• Makes all credits non-refundable except for the Earned Income Tax Credit and the ACA health insurance credits.
  • Reduces the value of the Child Tax Credit by 50 percent, to $500 per child.
  • Converts the Child and Dependent Care tax credit to a deduction of up to $5,000 per child.

Payroll Tax Changes

  • Eliminates both the employer- and employee-side Medicare payroll tax.

Business Tax Changes

  • Reduces the corporate income tax rate to 25 percent.
  • Allows for full expensing of all capital investments
  • Eliminates the deduction for interest paid by businesses.
  • Ends the deferral of taxation of foreign profits, but with a 66 percent exclusion of foreign profits.*
  • Enacts a deemed repatriationTax repatriation is the process by which multinational companies bring overseas earnings back to the home country. Prior to the 2017 Tax Cuts and Jobs Act (TCJA), the U.S. tax code created major disincentives for U.S. companies to repatriate their earnings. Changes from the TCJA eliminate these disincentives. of all currently deferred foreign profits with a 50 percent exclusion.

Other Changes

  • Reduces the top marginal estate tax rate to 20 percent.*

Note: The asterisks (*) indicate provisions that were not modeled. For more information, see Modeling Notes, below.

Economic Impact

According to the Tax Foundation’s Taxes and Growth Model, the Main Street Tax Plan would increase the economy’s size by 7.6 percent in the long run. The plan would lead to 5.5 percent higher wages, a 21.0 percent larger capital stock, and 2.2 million more full-time equivalent jobs. The larger economy would result from lower marginal tax rates on both capital and labor income.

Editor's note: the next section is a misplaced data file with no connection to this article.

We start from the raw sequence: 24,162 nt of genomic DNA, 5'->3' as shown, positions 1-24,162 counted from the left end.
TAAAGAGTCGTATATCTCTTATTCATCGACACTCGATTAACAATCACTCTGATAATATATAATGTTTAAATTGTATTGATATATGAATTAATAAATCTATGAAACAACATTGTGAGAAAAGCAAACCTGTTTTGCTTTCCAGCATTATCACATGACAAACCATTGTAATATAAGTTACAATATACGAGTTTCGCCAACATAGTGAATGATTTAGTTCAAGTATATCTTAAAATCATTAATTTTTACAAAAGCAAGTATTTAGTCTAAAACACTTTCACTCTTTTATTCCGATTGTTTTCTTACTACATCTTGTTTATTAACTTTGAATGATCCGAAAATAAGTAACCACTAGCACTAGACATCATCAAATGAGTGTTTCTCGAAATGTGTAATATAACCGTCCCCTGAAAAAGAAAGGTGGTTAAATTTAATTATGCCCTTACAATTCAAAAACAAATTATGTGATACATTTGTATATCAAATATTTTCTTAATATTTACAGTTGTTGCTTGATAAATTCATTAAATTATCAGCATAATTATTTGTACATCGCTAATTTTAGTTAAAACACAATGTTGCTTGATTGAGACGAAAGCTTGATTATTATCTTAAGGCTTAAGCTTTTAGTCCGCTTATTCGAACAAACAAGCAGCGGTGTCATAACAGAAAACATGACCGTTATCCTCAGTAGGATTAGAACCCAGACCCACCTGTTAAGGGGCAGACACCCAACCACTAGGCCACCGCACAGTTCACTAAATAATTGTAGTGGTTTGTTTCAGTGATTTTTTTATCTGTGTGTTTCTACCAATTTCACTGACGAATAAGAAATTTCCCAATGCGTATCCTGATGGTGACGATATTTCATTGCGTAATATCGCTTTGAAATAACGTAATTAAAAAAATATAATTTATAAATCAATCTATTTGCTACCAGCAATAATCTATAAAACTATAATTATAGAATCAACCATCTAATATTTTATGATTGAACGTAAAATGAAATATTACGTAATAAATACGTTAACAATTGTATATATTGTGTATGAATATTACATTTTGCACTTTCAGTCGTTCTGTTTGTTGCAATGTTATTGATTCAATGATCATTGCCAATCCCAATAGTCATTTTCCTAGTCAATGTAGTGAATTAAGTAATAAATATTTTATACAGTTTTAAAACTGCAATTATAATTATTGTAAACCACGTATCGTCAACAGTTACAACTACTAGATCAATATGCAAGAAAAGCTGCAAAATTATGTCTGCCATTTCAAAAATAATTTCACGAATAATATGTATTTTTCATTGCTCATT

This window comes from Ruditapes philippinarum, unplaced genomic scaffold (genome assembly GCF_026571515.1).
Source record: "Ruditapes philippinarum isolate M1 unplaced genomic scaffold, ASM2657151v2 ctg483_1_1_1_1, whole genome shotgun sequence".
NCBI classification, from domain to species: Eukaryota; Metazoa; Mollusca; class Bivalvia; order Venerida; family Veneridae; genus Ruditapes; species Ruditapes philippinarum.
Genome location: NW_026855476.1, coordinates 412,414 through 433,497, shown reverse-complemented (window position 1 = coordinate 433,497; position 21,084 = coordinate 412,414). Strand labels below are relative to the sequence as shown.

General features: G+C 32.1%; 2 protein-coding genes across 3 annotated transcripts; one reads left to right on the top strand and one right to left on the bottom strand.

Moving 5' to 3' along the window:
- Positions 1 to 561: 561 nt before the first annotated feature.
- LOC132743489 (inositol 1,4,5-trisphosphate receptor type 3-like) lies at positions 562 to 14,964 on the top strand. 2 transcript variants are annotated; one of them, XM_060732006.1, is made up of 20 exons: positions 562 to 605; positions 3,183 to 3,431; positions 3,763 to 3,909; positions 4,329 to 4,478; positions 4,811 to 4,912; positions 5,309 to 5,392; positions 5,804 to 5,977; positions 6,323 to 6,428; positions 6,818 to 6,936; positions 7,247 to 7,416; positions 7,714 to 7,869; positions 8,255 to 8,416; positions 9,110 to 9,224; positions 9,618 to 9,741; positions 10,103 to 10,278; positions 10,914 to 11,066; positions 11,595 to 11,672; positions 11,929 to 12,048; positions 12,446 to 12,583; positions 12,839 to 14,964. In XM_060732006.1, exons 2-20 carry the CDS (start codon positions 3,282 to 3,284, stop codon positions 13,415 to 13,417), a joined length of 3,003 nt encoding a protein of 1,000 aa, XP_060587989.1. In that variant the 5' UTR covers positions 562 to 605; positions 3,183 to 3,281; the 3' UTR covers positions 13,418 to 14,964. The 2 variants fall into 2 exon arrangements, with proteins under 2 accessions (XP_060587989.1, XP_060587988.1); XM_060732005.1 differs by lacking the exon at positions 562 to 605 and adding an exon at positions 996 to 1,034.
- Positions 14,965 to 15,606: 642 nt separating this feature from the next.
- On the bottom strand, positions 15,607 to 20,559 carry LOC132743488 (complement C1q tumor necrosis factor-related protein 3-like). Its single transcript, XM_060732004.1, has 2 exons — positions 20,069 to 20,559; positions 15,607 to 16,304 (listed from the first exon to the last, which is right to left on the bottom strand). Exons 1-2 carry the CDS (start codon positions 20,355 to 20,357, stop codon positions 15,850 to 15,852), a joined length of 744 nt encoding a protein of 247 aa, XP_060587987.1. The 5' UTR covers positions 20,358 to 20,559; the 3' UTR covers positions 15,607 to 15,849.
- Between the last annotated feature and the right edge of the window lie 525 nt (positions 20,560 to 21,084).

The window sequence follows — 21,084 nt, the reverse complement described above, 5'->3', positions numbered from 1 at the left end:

Table 2. Economic Impact of the Main Street Tax Plan
Source: Tax Foundation Taxes and Growth Model, October 2015.



Capital Investment


Wage Rate


Full-time Equivalent Jobs (in Thousands)


Revenue Impact

Overall, the plan would reduce federal revenue on a static basis by $1.1 trillion over 10 years. Most of the revenue loss is due to the elimination of the Medicare payroll tax, which we project would reduce revenues by approximately $2.6 trillion over the next decade. Corporate income tax revenues would be reduced by an additional $1.1 trillion over the next decade. Changes to the individual income tax would end up raising $2.1 trillion over a decade.

After accounting for the economic impact of the plan, it would end up raising $679 billion over a decade. The larger economy would increase wages, which would narrow the revenue loss from the payroll tax changes to about $2.2 trillion and increase individual income tax revenue by about $1 trillion to $3.4 trillion over a decade.

Table 3. Ten-Year Revenue Impact of the Main Street Tax Plan (Billions of Dollars)
Tax Static Revenue Impact (2016-2025) Dynamic Revenue Impact (2016-2025)
Note: Individual items may not sum to total due to rounding.
Source: Tax Foundation Taxes and Growth Model, October 2015.

Individual Income Taxes



Payroll Taxes



Corporate Income Taxes



Excise Taxes



Estate and Gift Taxes



Other Revenue






Distributional Impact